The sporting part of our Japan trip continued, and we headed to Nagoya to catch one day of the sumo tournament there. You can't just roll up and see sumo matches whenever you're in Japan. There has to be a tournament on and even then, the tournament might not be on in the city where you are. So it takes some planning. (Side note, you can visit the stable [yep, the place where the sumo wrestlers live and train is called a "stable"] in Tokyo and watch them train but it's not the same as a tournament.) We only went to Nagoya for the sumo, but it turned out to be a nice city--nothing remarkable, just a nice and regular city in Japan.
The stadium opens at 8 am or something, and the bouts start with lower level wrestlers and guys in training. Most people turn up mid-afternoon, when the matches get better feature the bigger name guys. Here are some of the higher ranked wrestlers arriving. I don't know who these guys are, but I got caught up in the frenzy of their arrival--there's something funny about finding yourself thrilled over seeing someone that everyone else thinks is a celebrity.
Once they start, it's on! Some bouts are short, wherein one guy tosses the other guy outside the lines (sometimes pretty raucously, taking out the richies in the front skrilla seats), while other bouts go on for at least a minute--even almost stalemating while these two giants are stuck in position, mid-grapple. Finally, someone is forced out of the ring (this is how you win) and the match is over. Sometimes it's hard to tell who goes out first, and then the referee calls up some other robed referees, they confer, and then the winner is chosen.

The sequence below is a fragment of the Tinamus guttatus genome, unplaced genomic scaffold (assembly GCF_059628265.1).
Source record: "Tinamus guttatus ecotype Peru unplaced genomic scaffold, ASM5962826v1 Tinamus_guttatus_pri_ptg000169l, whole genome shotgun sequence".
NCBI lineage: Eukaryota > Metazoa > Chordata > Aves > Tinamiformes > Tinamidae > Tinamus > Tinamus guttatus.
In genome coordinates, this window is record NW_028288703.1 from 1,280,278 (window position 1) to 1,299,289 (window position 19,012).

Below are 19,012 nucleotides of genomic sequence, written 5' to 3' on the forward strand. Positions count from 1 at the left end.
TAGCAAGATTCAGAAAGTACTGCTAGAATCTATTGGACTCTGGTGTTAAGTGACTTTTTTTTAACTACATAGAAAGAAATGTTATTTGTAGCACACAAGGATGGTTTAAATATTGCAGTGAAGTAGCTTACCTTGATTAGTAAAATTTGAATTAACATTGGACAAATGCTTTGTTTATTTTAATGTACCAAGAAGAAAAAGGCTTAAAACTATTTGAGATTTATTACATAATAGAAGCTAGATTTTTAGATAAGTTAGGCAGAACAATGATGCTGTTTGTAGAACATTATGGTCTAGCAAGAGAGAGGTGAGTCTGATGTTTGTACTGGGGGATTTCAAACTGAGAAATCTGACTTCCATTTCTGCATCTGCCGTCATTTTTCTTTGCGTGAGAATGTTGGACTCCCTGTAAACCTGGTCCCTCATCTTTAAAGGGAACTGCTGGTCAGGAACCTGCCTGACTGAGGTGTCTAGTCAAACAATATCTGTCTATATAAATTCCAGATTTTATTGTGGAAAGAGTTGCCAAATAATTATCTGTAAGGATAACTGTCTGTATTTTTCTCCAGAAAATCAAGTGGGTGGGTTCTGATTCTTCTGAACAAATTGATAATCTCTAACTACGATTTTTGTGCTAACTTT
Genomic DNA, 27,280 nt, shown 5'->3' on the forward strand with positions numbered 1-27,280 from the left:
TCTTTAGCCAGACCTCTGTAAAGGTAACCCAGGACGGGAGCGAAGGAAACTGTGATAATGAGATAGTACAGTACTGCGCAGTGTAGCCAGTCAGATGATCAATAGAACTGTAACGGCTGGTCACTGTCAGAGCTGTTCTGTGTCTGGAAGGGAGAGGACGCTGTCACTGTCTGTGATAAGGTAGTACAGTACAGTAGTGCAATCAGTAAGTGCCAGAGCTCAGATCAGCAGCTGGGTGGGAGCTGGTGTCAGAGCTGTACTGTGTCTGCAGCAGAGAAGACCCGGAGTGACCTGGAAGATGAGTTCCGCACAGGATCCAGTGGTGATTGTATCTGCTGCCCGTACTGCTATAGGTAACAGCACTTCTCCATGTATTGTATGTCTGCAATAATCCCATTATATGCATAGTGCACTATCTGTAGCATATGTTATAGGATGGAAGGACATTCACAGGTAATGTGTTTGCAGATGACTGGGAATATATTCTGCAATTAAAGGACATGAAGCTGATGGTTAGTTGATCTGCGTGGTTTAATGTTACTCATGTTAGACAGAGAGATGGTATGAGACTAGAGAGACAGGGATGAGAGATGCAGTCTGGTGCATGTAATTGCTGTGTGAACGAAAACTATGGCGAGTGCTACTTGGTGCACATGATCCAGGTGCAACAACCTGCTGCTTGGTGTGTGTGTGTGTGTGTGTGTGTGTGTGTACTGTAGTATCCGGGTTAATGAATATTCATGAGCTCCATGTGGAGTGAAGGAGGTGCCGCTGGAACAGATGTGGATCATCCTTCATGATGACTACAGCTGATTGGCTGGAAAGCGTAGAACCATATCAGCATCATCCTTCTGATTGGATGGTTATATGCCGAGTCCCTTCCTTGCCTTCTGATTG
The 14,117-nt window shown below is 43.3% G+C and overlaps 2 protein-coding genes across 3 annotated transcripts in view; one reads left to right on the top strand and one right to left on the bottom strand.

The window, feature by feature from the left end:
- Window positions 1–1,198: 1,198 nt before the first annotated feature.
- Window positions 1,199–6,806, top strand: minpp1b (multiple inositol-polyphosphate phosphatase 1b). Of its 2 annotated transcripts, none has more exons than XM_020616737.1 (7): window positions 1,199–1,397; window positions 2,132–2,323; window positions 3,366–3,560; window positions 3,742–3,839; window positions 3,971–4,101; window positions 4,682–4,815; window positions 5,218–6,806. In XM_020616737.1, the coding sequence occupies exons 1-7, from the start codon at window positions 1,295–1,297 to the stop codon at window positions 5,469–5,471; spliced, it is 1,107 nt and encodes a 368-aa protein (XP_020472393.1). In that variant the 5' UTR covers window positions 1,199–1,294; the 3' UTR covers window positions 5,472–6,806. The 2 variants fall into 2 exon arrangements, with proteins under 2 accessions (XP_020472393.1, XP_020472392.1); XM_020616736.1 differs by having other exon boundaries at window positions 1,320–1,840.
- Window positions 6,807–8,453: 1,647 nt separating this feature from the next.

Here's a photo mid-match. I took some video, but I'm having trouble loading it. (But check my instagram here and you can see a video midway down the page.)
The last few matches get really heated and the crowd is super into it, cheering and chanting for their favorites. One of the favorites is Endo. Follow the link to see a pic of his fancy apron. They all wear these fancy aprons when they first parade around the ring. But yeah, if the crowd doesn't like the outcome of the match, they throw their seat pillows toward the ring. (This is what you'll see in my insta-video.) It's like pillow confetti up in that piece!
Here is some sumo swag. Don't know who these guys are, but I love the handprints. There are lots of wrestlers from Mongolia and a really good guy from Bulgaria on the circuit these days. They also serve chankonabe at the stadium, but they only make a limited amount and it was sold out by the time we arrived. Anyway, this is the stew that the wrestlers eat to gain weight. Yeah, I probably didn't need any of that.